The checks from the first stimulus package have not even been mailed yet and already the Senate is contemplating another $75 to $95 billion deficit spending spree. This time they want to give away more federal dollars in jobless benefits, food stamps, heating bills, and new infrastructure. Before Congress breaks out the checkbook again, maybe they should take a look at how their own policies are putting the squeeze on the vary families they are trying to help.
For starters, the House energy bill passed Wednesday can only harm the economy and middle class families. Sure sopping evil oil companies with $17 billion in higher taxes feels good politically, but any honest economist will tell you those corporations will act like corporations always do. They will pass the higher costs onto consumers in the form of higher fuel prices today and curtail domestic production which will add to fuel costs tomorrow. Ethanol mandates in current energy policy also hurt middle class families by driving up the cost of corn which then raises prices across the agricultural sector.
If only Congress could find the political will to use it, they already have the ability to quickly stimulate the economy without adding a single dollar to the deficit: pass the pending free trade agreements with Colombia, Panama, and South Korea. Expanding trade is one of the fastest routes to economic expansion. U.S. Secretary of Commerce Carlos Gutierrez recently noted that in 2007, “U.S. exports…increased 12.7 percent to $1.4 trillion, an all-time record. We’re on track to beat that this year with continued, double-digit growth.” Much of the growth in gross domestic product (GDP) was a result of free trade agreements that the United States has negotiated with 14 countries.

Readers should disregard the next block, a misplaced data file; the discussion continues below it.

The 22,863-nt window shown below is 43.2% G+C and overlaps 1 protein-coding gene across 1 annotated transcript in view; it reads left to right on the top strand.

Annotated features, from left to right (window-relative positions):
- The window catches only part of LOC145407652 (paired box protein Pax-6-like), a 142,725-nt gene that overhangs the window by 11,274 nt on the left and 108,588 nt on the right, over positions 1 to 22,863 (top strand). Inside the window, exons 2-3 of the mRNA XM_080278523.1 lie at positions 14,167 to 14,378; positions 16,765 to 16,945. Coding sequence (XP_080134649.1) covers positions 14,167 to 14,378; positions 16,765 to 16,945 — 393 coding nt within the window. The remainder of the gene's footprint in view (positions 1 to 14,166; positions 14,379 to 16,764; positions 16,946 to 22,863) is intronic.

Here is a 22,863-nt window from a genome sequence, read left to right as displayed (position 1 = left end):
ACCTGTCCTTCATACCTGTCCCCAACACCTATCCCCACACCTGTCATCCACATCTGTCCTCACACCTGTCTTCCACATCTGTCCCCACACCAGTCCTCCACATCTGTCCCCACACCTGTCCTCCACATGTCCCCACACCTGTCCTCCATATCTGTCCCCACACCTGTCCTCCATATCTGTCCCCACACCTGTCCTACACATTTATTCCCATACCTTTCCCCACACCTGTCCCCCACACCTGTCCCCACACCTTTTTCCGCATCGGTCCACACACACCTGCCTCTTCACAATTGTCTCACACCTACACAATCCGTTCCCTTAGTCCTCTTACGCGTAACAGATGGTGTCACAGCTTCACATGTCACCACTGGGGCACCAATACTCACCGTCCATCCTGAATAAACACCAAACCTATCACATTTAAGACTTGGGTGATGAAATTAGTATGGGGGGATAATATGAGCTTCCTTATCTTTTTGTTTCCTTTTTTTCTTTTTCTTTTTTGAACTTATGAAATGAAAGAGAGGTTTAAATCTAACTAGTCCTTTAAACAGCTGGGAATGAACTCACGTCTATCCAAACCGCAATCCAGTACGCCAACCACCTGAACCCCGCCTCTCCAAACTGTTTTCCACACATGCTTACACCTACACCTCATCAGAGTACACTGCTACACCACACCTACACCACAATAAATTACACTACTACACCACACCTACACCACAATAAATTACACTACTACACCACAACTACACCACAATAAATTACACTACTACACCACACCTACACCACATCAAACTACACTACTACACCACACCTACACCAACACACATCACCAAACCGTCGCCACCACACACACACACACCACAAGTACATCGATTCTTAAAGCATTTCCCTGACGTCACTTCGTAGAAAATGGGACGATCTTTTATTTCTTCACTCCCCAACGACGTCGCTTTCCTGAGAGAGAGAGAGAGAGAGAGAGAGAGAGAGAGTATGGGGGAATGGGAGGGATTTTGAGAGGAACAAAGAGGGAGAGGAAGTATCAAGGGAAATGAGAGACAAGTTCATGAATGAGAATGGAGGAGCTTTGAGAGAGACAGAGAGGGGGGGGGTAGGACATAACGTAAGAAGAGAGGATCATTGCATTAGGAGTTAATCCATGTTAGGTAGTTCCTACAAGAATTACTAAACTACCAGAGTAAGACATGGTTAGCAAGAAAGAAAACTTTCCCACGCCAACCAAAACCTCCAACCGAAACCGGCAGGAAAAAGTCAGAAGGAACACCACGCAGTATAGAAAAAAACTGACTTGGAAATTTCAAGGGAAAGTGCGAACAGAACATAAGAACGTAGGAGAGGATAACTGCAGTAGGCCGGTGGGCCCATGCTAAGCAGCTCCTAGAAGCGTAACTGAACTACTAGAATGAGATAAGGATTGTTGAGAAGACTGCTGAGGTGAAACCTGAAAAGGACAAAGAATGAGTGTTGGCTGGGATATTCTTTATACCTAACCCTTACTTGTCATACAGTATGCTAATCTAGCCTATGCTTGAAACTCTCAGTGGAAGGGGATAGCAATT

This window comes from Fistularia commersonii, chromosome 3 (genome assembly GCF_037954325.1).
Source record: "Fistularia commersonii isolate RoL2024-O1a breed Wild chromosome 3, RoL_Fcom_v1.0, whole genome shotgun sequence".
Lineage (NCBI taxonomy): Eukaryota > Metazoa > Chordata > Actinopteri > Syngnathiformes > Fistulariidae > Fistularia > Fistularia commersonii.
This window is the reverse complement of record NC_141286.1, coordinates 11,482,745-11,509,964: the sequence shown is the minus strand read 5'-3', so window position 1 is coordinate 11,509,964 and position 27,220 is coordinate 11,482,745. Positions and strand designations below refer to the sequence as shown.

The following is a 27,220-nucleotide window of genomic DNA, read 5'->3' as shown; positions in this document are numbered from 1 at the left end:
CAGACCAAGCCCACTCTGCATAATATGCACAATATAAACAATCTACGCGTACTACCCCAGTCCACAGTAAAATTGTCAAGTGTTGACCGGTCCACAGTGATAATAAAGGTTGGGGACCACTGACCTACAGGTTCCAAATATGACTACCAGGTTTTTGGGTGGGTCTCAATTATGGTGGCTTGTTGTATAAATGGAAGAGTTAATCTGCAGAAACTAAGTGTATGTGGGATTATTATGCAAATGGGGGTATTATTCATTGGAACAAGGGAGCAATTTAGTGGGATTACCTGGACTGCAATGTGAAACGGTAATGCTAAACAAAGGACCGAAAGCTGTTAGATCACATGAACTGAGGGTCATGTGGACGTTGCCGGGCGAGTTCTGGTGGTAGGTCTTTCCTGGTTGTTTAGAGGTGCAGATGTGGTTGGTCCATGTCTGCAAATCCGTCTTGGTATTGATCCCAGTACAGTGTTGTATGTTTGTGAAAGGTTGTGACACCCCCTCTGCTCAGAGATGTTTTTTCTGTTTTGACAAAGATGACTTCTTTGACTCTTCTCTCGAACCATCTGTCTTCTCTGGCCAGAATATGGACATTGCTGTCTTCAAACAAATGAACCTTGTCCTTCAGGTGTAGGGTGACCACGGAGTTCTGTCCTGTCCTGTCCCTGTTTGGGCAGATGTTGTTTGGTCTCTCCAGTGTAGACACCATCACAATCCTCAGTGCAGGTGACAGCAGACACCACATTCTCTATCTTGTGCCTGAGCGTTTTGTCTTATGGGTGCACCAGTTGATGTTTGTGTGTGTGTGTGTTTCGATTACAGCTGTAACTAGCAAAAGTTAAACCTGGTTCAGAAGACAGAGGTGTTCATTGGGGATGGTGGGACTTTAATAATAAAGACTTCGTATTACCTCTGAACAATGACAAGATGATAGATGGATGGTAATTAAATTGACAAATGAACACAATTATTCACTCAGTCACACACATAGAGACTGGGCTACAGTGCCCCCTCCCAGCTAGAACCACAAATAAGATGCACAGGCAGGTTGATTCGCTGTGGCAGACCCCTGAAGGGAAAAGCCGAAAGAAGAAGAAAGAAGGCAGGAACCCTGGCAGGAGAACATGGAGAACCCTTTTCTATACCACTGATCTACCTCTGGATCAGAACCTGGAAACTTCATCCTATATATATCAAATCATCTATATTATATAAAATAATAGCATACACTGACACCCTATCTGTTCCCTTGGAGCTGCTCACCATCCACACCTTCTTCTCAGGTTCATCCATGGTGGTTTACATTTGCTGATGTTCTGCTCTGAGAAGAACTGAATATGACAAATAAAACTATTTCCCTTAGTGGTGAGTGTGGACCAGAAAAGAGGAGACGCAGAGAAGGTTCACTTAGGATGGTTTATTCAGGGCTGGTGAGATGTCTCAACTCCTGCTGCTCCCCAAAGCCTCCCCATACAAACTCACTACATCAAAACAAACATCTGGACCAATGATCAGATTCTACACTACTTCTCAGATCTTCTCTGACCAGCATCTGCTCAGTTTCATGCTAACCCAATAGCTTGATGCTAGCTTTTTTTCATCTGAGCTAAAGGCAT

- Congressional Democrats are meeting behind closed doors to develop plans for $10 billion in extra money for farm commodity programs which would help big corn, wheat and soybean growers.
- A drop in wind generation late on Tuesday, coupled with colder weather, triggered an electric emergency that caused the Texas grid operator to cut service to some large customers.
- Thousands of foreign student pilots have been able to enroll and obtain pilot licenses from U.S. flight schools, despite tough laws passed in the wake of the 9/ll attack thanks to lax TSA enforcement.
- Treatment with adult stem cells harvested from blood or bone marrow may benefit some patients with certain kinds of cardiovascular disorders and autoimmune diseases, a new U.S. analysis shows.
- Just 24% of American voters have a favorable opinion of the New York Times. Forty-four percent (44%) have an unfavorable opinion and 31% are not sure. The paper’s ratings are much like a candidate’s and divide sharply along partisan and ideological lines.